East Bay Times – California voters made public records a right, will they give it more teeth?

Consumer advocates say agencies’ delays in producing records often exceed their own deadlines

By John Woolfolk, EAST BAY TIMES

Nearly 20 years after California voters made access to government records a constitutional right, requests are being met with interminable delays, exorbitant fees and a host of exemption claims, consumer and open-government advocates say.

Those advocates are behind a new effort to sharpen open records laws with designed to end abuses that keep the public’s business from public view.

“The Public Records Act is full of loopholes and fails to live up to the constitutional right to open records in California,” said Jerry Flanagan of Consumer Watchdog, the advocacy group sponsoring the proposed initiative. “The Government Transparency Act is necessary to protect and expand the public’s right to an open and accountable government.”

Gov. Ronald Reagan signed California’s Public Records Act into law in 1968. In 2004, the state’s voters overwhelmingly approved Proposition 59 to bolster its provisions by establishing a constitutional right to government documents and meetings.

But because citizens must submit individual requests for documents to all levels of government – city, county, state and more – the types of responses they receive are all over the map, some good, some bad. Consumer Watchdog, the nonprofit whose founder led the 1988 Proposition 103 campaign to check insurance rates in the state, lists a host of practices that continue to frustrate citizens and news reporters requesting government records.

Some examples of responses include:

California Public Utilities Commission resistance to disclosing requested records relating to the safety and integrity of power company infrastructure concealed flaws that led to devastating wildfires like the deadly 2018 Camp Fire sparked by a failed PG&E transmission tower that destroyed the town of Paradise. The city of San Jose has been sued repeatedly for perpetually extending its own deadline for producing records, delaying access beyond the time when they are relevant to public debate. In 2019, San Jose police told this news organization it would take four years to review and release requested records of police use of force. The Bay Area News Group sued, and the city ultimately agreed to a 30-day turnaround for most requests as part of a settlement. At least eight counties including Santa Cruz and Los Angeles have laws imposing substantial fees for providing requested records. Mendocino County in one recent example charged $84,000 to produce records and required a deposit up front. The Secretary of State’s office had until recently posted on its website an employee handbook on Public Records Act compliance that encouraged staff to destroy records as soon as legally permissible to avoid records requests and legal liability.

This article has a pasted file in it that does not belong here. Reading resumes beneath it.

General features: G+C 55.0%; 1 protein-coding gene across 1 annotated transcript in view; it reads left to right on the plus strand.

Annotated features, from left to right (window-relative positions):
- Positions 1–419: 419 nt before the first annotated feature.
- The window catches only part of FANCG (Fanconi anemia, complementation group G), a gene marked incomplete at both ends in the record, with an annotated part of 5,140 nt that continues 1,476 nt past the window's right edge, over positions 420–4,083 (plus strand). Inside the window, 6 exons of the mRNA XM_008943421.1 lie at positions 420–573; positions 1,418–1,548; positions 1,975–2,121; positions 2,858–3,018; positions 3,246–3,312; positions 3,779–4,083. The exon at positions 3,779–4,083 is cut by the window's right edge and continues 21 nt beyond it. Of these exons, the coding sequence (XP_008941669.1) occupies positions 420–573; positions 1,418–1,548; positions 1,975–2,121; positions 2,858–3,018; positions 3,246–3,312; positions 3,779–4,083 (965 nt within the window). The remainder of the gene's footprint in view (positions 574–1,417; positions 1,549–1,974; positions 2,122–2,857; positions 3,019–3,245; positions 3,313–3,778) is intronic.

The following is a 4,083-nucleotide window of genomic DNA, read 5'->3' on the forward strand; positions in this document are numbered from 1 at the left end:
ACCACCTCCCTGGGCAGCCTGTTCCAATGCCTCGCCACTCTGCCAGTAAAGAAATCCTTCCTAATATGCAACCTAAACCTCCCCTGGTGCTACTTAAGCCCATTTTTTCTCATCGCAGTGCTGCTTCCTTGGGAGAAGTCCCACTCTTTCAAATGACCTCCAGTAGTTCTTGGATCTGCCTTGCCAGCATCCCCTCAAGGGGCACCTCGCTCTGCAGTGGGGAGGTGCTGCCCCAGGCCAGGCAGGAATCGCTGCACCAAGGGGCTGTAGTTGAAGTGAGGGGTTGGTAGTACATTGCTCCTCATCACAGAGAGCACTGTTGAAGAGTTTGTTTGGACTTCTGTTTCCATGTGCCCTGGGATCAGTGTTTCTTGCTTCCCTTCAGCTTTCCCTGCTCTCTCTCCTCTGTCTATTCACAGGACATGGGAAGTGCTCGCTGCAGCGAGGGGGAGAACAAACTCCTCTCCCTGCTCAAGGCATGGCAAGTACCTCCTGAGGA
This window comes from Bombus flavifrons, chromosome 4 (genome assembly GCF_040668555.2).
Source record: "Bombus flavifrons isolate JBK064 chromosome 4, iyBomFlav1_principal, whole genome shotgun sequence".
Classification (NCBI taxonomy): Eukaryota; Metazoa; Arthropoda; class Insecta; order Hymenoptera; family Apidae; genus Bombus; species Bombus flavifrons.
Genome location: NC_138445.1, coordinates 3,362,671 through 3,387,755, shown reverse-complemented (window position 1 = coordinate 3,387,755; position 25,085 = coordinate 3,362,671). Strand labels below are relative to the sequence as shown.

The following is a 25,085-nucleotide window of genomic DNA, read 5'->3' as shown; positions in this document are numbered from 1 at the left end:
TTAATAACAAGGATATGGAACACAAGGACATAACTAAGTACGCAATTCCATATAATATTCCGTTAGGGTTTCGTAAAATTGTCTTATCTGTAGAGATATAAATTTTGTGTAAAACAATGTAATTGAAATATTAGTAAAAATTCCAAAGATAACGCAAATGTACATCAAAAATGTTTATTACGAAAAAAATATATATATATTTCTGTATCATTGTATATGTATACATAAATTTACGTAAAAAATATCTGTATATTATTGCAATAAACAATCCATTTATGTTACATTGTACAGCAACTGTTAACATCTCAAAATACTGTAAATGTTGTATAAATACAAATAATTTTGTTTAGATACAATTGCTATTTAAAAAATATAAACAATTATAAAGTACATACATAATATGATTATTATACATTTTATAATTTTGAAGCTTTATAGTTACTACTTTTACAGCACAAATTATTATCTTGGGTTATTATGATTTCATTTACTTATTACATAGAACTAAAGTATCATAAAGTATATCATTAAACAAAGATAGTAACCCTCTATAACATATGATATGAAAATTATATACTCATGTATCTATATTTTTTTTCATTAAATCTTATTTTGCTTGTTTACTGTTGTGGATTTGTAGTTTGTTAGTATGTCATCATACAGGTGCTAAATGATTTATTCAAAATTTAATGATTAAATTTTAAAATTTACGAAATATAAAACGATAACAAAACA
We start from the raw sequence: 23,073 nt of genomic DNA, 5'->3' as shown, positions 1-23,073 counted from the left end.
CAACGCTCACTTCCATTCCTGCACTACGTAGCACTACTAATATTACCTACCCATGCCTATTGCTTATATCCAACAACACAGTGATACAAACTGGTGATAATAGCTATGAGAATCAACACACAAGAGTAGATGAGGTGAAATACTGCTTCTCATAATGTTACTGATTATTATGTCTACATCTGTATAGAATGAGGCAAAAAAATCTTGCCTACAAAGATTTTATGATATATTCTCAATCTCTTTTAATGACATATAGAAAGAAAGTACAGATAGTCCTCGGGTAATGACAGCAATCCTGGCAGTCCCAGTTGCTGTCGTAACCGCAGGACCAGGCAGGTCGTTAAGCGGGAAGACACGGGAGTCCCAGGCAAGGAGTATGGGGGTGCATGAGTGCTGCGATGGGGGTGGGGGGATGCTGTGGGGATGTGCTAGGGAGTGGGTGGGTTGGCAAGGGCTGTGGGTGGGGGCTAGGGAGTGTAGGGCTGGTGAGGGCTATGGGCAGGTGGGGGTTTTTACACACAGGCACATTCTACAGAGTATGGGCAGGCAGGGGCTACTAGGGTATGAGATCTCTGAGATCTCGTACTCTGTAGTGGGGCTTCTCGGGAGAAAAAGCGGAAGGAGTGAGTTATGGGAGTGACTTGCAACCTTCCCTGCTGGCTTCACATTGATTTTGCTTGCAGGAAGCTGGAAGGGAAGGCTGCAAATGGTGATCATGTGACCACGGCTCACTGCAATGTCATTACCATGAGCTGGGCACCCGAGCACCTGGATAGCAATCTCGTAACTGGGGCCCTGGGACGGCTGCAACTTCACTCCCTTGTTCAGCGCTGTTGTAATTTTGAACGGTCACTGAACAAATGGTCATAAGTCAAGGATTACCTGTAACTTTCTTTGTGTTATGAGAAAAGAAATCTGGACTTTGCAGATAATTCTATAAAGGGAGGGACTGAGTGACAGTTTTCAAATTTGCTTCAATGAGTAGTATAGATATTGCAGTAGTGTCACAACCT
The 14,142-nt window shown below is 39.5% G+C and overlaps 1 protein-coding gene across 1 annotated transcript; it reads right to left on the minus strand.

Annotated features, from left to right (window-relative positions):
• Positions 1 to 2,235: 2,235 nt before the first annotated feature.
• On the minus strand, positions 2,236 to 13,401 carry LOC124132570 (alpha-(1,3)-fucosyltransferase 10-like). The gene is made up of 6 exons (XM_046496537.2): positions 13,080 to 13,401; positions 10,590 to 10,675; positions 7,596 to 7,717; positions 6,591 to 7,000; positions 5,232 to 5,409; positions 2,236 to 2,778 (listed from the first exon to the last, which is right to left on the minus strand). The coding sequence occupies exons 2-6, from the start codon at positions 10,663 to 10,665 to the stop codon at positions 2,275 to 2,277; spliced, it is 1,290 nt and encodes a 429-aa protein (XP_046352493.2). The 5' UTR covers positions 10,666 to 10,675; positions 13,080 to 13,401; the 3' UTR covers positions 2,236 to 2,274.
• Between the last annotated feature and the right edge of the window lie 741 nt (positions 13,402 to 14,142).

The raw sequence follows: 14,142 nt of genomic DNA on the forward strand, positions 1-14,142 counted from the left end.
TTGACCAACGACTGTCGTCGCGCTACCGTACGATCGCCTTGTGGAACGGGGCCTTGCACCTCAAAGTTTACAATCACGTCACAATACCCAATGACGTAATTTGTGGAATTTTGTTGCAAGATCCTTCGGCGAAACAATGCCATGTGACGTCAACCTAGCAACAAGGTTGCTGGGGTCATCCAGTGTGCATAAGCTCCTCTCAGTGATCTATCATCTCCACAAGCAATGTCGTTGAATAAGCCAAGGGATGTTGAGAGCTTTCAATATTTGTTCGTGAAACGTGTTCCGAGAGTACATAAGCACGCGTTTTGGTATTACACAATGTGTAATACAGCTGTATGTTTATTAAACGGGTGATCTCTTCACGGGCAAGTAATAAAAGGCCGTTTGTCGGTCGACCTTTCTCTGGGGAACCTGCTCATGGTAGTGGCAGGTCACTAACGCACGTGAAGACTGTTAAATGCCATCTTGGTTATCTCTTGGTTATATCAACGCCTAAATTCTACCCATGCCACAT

Officials at the Public Utilities Commission and Mendocino County had no immediate comment. San Jose officials denied perpetually extending deadlines and said response delays are allowed due to the volume of records involved. A Santa Cruz County spokesman said the county hasn’t enforced its 2010 cost collection ordinance because of judicial rulings.

Consumer Watchdog said the proposed initiative would stop practices that deny records by:

Clarifying that public records include documents maintained by private contractors and vendors relating to their work on behalf of the public. Requiring agencies to provide most requested public records within 30 calendar days of a request. The law currently lacks such a deadline. Capping charges at the actual cost of producing records, no more than 10 cents per page. Prohibiting agencies from deleting or destroying public records for a minimum of five years after a record is created.

David Loy, legal director for the First Amendment Coalition, said that while the group doesn’t yet have a formal position on the just-announced initiative, it is “quite comprehensive” and anything that would strengthen the state’s public records law would be beneficial.

“Public disclosure should be the first duty of a democratic government,” Loy said.

He believes the proposed initiative will help combat abuse of the “deliberative process” exemption in which agencies deny access to records that helped public officials reach a policy decision. It was intended to allow officials to freely share ideas in private, but Loy said it has become a “catch-all exemption” used to deny records and force requesters to challenge the denial in court.

The proposed initiative has been submitted to the Attorney General’s office for a ballot summary and title, which is expected in eight weeks. After that, advocates must gather some 560,000 valid voter signatures to qualify the initiative for the ballot, Flanagan said.

Other measures already headed for the November 2024 ballot would ban new oil and gas wells near homes, schools and hospitals and undo a state council on fast food wages.

Consumer Watchdog cited polling that indicated 70% would approve the proposed public records initiative, support that held even when respondents were told it could lead to higher costs for government. That may not be surprising given Proposition 59 passed with 83% approval.

Paul Maslin of FM3 Research, the company that conducted the poll, said it is “extremely rare” to see “such broad support as this for a measure across partisan and ideological lines.”

Latest Articles

In The News

Subscribe to our newsletter

To be updated with all the latest news, press releases and special reports.

More articles